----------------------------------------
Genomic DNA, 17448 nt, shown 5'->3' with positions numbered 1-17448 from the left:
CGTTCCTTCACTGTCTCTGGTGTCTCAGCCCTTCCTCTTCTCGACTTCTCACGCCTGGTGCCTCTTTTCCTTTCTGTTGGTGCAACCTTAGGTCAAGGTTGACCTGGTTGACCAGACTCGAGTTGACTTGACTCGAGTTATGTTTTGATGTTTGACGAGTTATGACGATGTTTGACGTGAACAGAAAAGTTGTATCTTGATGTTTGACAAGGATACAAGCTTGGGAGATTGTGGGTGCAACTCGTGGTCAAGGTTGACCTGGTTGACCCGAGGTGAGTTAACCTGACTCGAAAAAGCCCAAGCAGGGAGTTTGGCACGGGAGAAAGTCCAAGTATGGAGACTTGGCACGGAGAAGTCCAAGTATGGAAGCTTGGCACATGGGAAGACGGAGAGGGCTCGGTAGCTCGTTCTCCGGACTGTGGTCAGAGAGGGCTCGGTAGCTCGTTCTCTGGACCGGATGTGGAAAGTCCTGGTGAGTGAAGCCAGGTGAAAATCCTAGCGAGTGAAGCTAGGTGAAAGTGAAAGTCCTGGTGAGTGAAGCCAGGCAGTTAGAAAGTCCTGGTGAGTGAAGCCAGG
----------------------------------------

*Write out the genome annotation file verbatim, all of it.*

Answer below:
Genomic DNA, 17448 nt, shown 5'->3' with positions numbered 1-17448 from the left:
CGTTCCTTCACTGTCTCTGGTGTCTCAGCCCTTCCTCTTCTCGACTTCTCACGCCTGGTGCCTCTTTTCCTTTCTGTTGGTGCAACCTTAGGTCAAGGTTGACCTGGTTGACCAGACTCGAGTTGACTTGACTCGAGTTATGTTTTGATGTTTGACGAGTTATGACGATGTTTGACGTGAACAGAAAAGTTGTATCTTGATGTTTGACAAGGATACAAGCTTGGGAGATTGTGGGTGCAACTCGTGGTCAAGGTTGACCTGGTTGACCCGAGGTGAGTTAACCTGACTCGAAAAAGCCCAAGCAGGGAGTTTGGCACGGGAGAAAGTCCAAGTATGGAGACTTGGCACGGAGAAGTCCAAGTATGGAAGCTTGGCACATGGGAAGACGGAGAGGGCTCGGTAGCTCGTTCTCCGGACTGTGGTCAGAGAGGGCTCGGTAGCTCGTTCTCTGGACCGGATGTGGAAAGTCCTGGTGAGTGAAGCCAGGTGAAAATCCTAGCGAGTGAAGCTAGGTGAAAGTGAAAGTCCTGGTGAGTGAAGCCAGGCAGTTAGAAAGTCCTGGTGAGTGAAGCCAGG